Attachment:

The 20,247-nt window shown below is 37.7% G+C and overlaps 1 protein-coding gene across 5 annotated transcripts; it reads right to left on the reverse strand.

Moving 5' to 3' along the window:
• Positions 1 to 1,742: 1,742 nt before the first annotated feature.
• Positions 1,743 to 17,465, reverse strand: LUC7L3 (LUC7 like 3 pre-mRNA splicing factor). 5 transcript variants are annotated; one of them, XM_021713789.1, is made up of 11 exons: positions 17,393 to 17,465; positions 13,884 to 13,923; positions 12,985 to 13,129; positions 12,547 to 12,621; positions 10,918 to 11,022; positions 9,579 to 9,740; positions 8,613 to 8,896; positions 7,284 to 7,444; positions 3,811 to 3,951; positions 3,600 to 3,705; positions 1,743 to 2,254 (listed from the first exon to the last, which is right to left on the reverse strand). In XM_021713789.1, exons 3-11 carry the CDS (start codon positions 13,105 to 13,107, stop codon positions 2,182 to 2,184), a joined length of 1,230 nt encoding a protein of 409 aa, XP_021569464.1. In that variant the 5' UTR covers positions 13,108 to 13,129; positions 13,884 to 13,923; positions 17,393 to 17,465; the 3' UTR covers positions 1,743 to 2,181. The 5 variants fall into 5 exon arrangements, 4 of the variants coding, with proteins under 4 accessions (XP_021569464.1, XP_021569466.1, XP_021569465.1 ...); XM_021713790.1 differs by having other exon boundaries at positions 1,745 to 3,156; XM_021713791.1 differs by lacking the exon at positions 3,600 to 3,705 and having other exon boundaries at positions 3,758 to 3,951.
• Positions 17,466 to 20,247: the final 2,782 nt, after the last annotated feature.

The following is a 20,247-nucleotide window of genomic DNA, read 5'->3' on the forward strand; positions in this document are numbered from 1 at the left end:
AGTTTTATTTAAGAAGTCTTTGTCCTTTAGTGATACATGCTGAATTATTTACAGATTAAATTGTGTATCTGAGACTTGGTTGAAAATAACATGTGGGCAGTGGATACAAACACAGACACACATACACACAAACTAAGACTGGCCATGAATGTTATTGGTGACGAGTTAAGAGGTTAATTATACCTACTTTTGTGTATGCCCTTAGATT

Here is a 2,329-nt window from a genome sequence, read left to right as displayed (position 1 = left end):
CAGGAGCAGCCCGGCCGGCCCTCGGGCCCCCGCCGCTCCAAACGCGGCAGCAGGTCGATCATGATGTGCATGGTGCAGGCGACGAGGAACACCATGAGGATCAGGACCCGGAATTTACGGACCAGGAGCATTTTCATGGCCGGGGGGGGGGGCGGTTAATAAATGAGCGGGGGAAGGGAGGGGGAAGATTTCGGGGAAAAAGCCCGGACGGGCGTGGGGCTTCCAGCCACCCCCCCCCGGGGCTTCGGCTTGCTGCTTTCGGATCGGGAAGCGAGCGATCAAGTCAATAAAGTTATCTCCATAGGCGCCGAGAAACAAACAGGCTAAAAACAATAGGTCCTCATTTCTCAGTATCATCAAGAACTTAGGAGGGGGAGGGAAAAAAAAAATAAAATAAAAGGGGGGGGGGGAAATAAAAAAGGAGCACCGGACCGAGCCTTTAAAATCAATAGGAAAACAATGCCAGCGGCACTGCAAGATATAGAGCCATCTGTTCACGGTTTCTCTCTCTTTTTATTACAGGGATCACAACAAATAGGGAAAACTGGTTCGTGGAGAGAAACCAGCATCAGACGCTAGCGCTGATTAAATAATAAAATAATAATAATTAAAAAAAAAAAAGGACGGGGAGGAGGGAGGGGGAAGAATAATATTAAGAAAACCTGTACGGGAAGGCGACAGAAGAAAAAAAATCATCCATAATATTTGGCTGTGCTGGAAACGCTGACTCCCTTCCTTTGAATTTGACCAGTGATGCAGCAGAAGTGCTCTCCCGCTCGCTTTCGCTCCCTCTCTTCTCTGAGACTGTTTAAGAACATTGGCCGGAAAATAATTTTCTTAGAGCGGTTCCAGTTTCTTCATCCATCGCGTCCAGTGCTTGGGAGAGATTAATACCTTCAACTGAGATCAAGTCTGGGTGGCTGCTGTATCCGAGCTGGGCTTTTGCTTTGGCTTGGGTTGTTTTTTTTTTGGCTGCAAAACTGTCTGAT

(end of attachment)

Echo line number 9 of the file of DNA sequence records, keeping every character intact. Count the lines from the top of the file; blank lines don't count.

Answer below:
CAGGAGCAGCCCGGCCGGCCCTCGGGCCCCCGCCGCTCCAAACGCGGCAGCAGGTCGATCATGATGTGCATGGTGCAGGCGACGAGGAACACCATGAGGATCAGGACCCGGAATTTACGGACCAGGAGCATTTTCATGGCCGGGGGGGGGGGCGGTTAATAAATGAGCGGGGGAAGGGAGGGGGAAGATTTCGGGGAAAAAGCCCGGACGGGCGTGGGGCTTCCAGCCACCCCCCCCCGGGGCTTCGGCTTGCTGCTTTCGGATCGGGAAGCGAGCGATCAAGTCAATAAAGTTATCTCCATAGGCGCCGAGAAACAAACAGGCTAAAAACAATAGGTCCTCATTTCTCAGTATCATCAAGAACTTAGGAGGGGGAGGGAAAAAAAAAATAAAATAAAAGGGGGGGGGGGAAATAAAAAAGGAGCACCGGACCGAGCCTTTAAAATCAATAGGAAAACAATGCCAGCGGCACTGCAAGATATAGAGCCATCTGTTCACGGTTTCTCTCTCTTTTTATTACAGGGATCACAACAAATAGGGAAAACTGGTTCGTGGAGAGAAACCAGCATCAGACGCTAGCGCTGATTAAATAATAAAATAATAATAATTAAAAAAAAAAAAGGACGGGGAGGAGGGAGGGGGAAGAATAATATTAAGAAAACCTGTACGGGAAGGCGACAGAAGAAAAAAAATCATCCATAATATTTGGCTGTGCTGGAAACGCTGACTCCCTTCCTTTGAATTTGACCAGTGATGCAGCAGAAGTGCTCTCCCGCTCGCTTTCGCTCCCTCTCTTCTCTGAGACTGTTTAAGAACATTGGCCGGAAAATAATTTTCTTAGAGCGGTTCCAGTTTCTTCATCCATCGCGTCCAGTGCTTGGGAGAGATTAATACCTTCAACTGAGATCAAGTCTGGGTGGCTGCTGTATCCGAGCTGGGCTTTTGCTTTGGCTTGGGTTGTTTTTTTTTTGGCTGCAAAACTGTCTGAT